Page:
In a component of an extensive pilot distribution system (PDS) study, the effects of four different water qualities on biological stability in distributed water were investigated through identical (parallel) single-pass pipe arrangements. Through 24 months of monitoring, a number of key observations were made. Incorporation of a biological treatment step reduced the overall dissolved organic carbon (DOC) loss through the PDS by reducing biodegradable DOC (BDOC) within the water prior to distribution. In the absence of chlorine residuals, the proliferation of culturable organisms was favoured with considerably higher heterotrophic plate counts in samples at the outlet of the PDS. Despite different bacterial cell counts (measured by flow cytometry) entering each PDS from the four treatment streams, equivalent outlet cell numbers were achieved in all systems after 8 months' operation; however multi-step treatment streams took longer to reach equilibrium.

INTRODUCTION

Water quality deterioration in drinking water distribution systems (DWDS) has become a key focus in recent years for many water utilities and service providers. There is agreement amongst water utilities that the aim should be to provide high quality water at the customer tap, while in reality the goal is commonly rationalised to a more achievable target of providing high quality water leaving the water treatment plant (WTP) (Liu et al. 2013). Unfortunately water quality deterioration can occur with increasing water age following detention within a distribution system. This perception is expanding rapidly with a better understanding and recognition that the DWDS has previously been largely considered a chemical and microbiological ‘black box’. The availability of more sophisticated instrumentation has allowed greater insight into DWDS, with a greater focus on the distribution systems as a dynamic rather than static infrastructure component (Kerneïs et al. 1995). Recent investigations into DWDS particulate characterisation (Vreeburg et al. 2008) and microbial ecology (Douterelo et al. 2013) are yielding greater knowledge into the nature of the DWDS as bioreactors, and propagators of sediment accumulation and release. Despite this, standard water quality analyses in the laboratory such as colour and turbidity are still the predominant mode of monitoring DWDS quality, with bacteriological quality based upon chlorine residual maintenance and minimising heterotrophic plate counts (HPCs). Rapid bacteriological assessment tools such as flow cytometry (FCM) (Hoefel et al. 2003; Berney et al. 2008; Hammes et al. 2008) and adenosine triphosphate (ATP) measurement (Van der Kooij et al. 1995; Delahaye et al. 2003; Hammes et al. 2010) are being more widely applied in treatment and distribution system research. These rapid assessments have not yet been implemented into routine monitoring regimes by water utilities.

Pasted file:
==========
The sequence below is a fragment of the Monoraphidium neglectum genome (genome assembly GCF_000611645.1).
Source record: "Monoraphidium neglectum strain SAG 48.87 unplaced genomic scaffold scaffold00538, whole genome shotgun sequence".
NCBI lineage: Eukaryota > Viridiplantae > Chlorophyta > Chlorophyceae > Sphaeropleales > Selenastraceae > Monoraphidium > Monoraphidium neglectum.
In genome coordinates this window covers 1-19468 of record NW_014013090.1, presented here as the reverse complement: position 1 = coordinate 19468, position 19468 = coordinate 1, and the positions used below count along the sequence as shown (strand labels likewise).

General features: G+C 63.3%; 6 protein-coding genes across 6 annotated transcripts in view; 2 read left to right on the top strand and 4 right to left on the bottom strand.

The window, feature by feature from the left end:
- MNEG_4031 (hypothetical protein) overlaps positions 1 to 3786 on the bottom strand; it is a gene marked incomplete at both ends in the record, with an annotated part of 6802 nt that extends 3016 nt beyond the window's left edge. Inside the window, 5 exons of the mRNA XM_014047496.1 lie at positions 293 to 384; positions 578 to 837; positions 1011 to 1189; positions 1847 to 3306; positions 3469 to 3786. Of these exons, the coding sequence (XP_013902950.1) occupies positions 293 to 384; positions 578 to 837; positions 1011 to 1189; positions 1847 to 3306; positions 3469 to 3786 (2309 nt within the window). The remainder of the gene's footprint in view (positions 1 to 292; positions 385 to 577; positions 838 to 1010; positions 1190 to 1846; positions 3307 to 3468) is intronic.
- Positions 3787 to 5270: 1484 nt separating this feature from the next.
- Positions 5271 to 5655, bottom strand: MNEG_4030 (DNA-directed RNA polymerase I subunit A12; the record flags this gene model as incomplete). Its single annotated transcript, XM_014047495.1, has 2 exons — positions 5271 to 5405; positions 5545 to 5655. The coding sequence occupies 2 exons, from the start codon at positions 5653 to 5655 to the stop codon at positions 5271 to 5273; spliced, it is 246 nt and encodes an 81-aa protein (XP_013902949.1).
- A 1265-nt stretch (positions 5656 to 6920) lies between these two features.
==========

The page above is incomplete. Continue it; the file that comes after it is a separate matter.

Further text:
Due to risks involved in performing bacteriological experimentation on real DWDS, a considerable number of investigations have been reported using pilot facilities to study distribution system behaviour. The most commonly referenced is the Thames Water-developed ‘TORUS’ continuous looped pilot distribution facility (Holt et al. 1994; Smith et al. 1999; Maier et al. 2000; Boxall & Saul 2005). In addition a number of other investigations have examined the effect of water quality, nutrients and flow on the bacteriological stability of pilot distribution systems (PDS) (Piriou et al. 1998; Volk & LeChevallier 1999; Frias et al. 2001; Lehtola et al. 2006; Liu et al. 2013).

While there have been numerous past pilot plant investigations considering biofilms, few have simultaneously studied the effects of multiple different water qualities on biological stability in distributed water through realistic pipe dimensions and materials using identical (parallel) distribution systems over long term operation (24 months). This paper evaluates the change in microbiological enumeration using traditional and next generation techniques before and after passage through the distribution systems and the relationship to treatment methodology.